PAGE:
Most of the action in “Inside Out 2,” which was released last weekend to the delight of audiences and reviewers, takes place inside the head of Riley, a 13-year-old girl who has just hit puberty.

As in the first installment, this movie includes the personified “emotion” characters of Joy, Sadness, Anger, Disgust and Fear living inside Riley’s brain. But now, thanks to raging hormones, presumably, those characters are joined by Anxiety, Envy, Ennui and Embarrassment.

Anxiety is the main antagonist in the new movie, and that’s not surprising, given how many teens (and especially girls) are suffering under the weight of that feeling these days.

There are plenty of clever moments in the movie, which turns our metaphors about the brain into a physical landscape with a “sar-chasm” and the “stream of consciousness.”

But the most brilliant moment comes when we find out that Anxiety has taken over Riley’s imagination and is now employing all the little creatures who used to come up with fun stories or ideas to draw sketches of all the terrible possibilities that could result from any of Riley’s actions. If you’ve ever talked to a teenager paralyzed by anxiety, this is exactly what it seems like. You can keep telling them that those things won’t happen — or that if they do, things will still be OK — but they seem to come up with new worst-case scenarios faster than you can argue with them.

It is worth taking note of what’s going on outside Riley’s head, too. Because while one shouldn’t underestimate the power of puberty to make adolescents behave strangely, that has actually been the case for some time.

Adolescents today, though, are experiencing an unprecedented mental health crisis. What is happening now that’s new? Is there anything in Riley’s outer life worth our notice?

The first thing you might notice about Riley is that she’s an only child. There are no siblings to compete with or horse around with or tease. She is an A student and a precocious hockey player. She has experienced, from what we can tell, almost no failure in her life. Her parents’ lives revolve around her. They both tuck her in at night. They come to her hockey games, wearing team jerseys and cheering her on. When she goes off to a weekend hockey camp, her mother and father are not quite sure what to do with themselves.

Riley does have friends, but the main activity she does with her friends is play hockey. If Riley has free time, we don’t see it. We see her buried under piles of homework and we see her at the ice rink, but that’s about it. This is all a recipe for anxiety. Riley is under a lot of pressure to perform and has experienced almost no independence. Though her parents are constantly trying to reassure her that they will love her no matter what, it’s hard to be the focus of all that adult attention.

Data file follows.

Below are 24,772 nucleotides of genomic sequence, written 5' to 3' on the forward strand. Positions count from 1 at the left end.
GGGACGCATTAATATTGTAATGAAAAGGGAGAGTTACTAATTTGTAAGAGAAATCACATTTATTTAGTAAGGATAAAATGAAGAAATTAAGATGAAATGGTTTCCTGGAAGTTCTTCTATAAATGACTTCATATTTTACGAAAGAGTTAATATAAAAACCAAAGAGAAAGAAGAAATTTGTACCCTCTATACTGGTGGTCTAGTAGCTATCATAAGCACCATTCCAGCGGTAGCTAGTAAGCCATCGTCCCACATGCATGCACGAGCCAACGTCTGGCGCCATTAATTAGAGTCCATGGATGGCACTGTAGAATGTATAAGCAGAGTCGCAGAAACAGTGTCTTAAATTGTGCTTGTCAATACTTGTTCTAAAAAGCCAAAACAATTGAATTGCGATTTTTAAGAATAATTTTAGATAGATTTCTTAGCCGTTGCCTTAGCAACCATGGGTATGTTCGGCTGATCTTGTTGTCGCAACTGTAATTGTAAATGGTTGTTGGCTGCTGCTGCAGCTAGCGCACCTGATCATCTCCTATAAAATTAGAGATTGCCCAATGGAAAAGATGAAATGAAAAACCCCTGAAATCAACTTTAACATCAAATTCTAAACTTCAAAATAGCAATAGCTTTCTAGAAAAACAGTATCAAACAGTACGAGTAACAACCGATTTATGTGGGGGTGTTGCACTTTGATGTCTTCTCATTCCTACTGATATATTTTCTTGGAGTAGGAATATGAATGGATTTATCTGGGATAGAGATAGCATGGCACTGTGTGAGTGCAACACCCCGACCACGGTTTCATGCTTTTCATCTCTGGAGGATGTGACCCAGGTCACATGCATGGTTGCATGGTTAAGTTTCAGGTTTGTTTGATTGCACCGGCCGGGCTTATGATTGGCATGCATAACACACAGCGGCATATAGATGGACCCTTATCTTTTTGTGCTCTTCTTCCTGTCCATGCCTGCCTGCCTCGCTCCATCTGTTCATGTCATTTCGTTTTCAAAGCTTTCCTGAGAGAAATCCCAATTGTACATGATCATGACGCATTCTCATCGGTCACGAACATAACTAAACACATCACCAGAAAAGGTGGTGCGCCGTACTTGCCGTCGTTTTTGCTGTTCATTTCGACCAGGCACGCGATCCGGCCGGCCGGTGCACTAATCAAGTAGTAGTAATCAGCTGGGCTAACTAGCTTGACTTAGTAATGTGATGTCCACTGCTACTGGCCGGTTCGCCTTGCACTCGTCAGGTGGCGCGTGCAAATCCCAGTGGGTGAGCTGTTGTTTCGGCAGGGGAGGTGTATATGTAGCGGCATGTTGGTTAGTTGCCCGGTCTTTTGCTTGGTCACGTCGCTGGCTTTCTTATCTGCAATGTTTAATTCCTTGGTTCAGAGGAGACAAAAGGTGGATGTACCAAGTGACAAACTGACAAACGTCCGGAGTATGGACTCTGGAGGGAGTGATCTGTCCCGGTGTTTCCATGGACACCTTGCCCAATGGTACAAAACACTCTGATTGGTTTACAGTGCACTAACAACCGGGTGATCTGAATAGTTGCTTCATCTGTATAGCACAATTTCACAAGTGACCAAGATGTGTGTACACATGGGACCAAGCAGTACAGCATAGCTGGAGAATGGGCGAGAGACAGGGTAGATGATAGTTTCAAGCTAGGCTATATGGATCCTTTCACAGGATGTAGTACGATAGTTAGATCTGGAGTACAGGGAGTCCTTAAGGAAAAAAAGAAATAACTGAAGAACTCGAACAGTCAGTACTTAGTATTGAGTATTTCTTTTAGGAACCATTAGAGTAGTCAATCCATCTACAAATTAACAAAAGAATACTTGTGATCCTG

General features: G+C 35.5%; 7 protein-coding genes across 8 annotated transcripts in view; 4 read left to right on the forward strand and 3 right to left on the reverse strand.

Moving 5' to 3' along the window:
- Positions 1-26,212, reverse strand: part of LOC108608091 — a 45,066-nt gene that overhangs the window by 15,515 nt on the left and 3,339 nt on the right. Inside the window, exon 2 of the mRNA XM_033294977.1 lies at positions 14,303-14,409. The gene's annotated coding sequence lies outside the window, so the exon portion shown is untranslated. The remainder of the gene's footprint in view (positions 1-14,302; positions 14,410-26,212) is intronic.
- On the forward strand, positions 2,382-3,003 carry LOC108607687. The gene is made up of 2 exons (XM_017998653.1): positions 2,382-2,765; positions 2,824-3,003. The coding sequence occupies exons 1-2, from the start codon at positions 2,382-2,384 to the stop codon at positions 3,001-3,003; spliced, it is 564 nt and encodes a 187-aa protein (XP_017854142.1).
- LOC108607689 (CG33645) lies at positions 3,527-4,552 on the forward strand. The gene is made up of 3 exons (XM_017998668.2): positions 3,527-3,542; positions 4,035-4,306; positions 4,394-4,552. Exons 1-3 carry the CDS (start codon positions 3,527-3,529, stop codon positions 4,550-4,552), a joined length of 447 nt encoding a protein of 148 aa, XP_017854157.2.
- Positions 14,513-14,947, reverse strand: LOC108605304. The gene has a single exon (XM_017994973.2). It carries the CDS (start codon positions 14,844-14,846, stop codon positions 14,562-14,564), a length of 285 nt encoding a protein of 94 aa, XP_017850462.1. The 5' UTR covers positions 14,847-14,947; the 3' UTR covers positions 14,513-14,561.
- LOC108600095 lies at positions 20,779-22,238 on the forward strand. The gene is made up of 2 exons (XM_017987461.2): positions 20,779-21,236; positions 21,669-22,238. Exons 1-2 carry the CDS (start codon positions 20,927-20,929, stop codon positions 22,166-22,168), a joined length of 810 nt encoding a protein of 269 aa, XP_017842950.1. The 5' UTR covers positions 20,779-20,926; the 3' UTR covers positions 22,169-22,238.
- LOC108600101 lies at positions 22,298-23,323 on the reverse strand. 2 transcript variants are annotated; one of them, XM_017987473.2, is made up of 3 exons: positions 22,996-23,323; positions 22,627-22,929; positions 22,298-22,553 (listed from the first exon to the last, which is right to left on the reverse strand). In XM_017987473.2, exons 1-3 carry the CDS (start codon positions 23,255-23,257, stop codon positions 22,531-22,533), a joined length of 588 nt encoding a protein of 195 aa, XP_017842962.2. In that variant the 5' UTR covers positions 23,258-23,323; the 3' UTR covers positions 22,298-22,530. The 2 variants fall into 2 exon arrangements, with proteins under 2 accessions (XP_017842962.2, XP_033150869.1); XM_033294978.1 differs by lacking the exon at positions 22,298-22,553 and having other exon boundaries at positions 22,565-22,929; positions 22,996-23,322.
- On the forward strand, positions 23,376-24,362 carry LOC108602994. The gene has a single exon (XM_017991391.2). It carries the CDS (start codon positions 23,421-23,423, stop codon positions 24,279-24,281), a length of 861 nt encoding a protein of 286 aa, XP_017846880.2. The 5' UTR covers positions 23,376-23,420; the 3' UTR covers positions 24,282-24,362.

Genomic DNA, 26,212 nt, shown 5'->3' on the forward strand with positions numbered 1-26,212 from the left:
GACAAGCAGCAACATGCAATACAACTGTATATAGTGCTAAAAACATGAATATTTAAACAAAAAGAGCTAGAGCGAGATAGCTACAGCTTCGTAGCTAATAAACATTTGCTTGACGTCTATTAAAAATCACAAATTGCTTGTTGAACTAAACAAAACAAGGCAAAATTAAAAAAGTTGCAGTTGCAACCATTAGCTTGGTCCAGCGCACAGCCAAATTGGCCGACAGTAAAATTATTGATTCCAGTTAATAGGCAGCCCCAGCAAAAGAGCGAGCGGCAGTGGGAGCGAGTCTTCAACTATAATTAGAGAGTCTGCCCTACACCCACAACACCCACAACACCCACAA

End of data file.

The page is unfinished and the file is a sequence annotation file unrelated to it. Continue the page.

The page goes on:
At one point in the movie, even Joy recognizes that the steps she is taking to help Riley — getting rid of all of her bad memories — are actually hurting her. Those moments, when Riley has been embarrassed or done something that disappoints her parents, actually — to borrow a phrase — build character. It is notable that the word “character” does not appear in the movie. There are beliefs and dreams and memories and a “sense of self,” but character — something traditionally thought of as being forged through adversity — is not part of the landscape.

'Inside Out' helped me better understand my children. 'Inside Out 2' helped me better understand myself

It is not that Riley doesn’t work hard. She clearly does. But she is working as hard as she can taking directions from adults. She is playing high-level organized sports.

Robert Pondiscio, my colleague at the American Enterprise Institute, recently defended the importance of organized sports for shaping young people — noting “competitive sports remain unabashedly old school. Kids are held directly accountable. You show up, work hard and perform, or else you sit; the scoreboard is the last word in accountability and resiliency.”

But it is also hard to dismiss the complaint that these activities are completely adult-directed and consume time that kids in previous eras would have spent figuring out how to play and get along on their own.

A final note. Like just about every other 13-year-old, Riley has a smartphone. We see her using it to take selfies, but the coach at the hockey camp takes all the phones away at the beginning of the weekend (Go, coach!). If Riley has this much anxiety without a phone, imagine what she would be like if she were constantly checking one.


It is perfect that the only emotion associated with her own device is Ennui. Because, frankly, ennui was really not an emotion associated with teenagers until fairly recently.

For Gen Xers like me, and the Boomers before us, teen years may have been filled with the extremes of joy and sadness and anger, the deep desire for independence and especially risk taking. But rarely was it boring.

What would it take to get us back to that kind of childhood? Turning our world inside out.

Naomi Schaefer Riley is a senior fellow at the American Enterprise Institute, a Deseret News contributor and the author of “No Way to Treat a Child: How the Foster Care System, Family Courts, and Racial Activists Are Wrecking Young Lives,” among other books.

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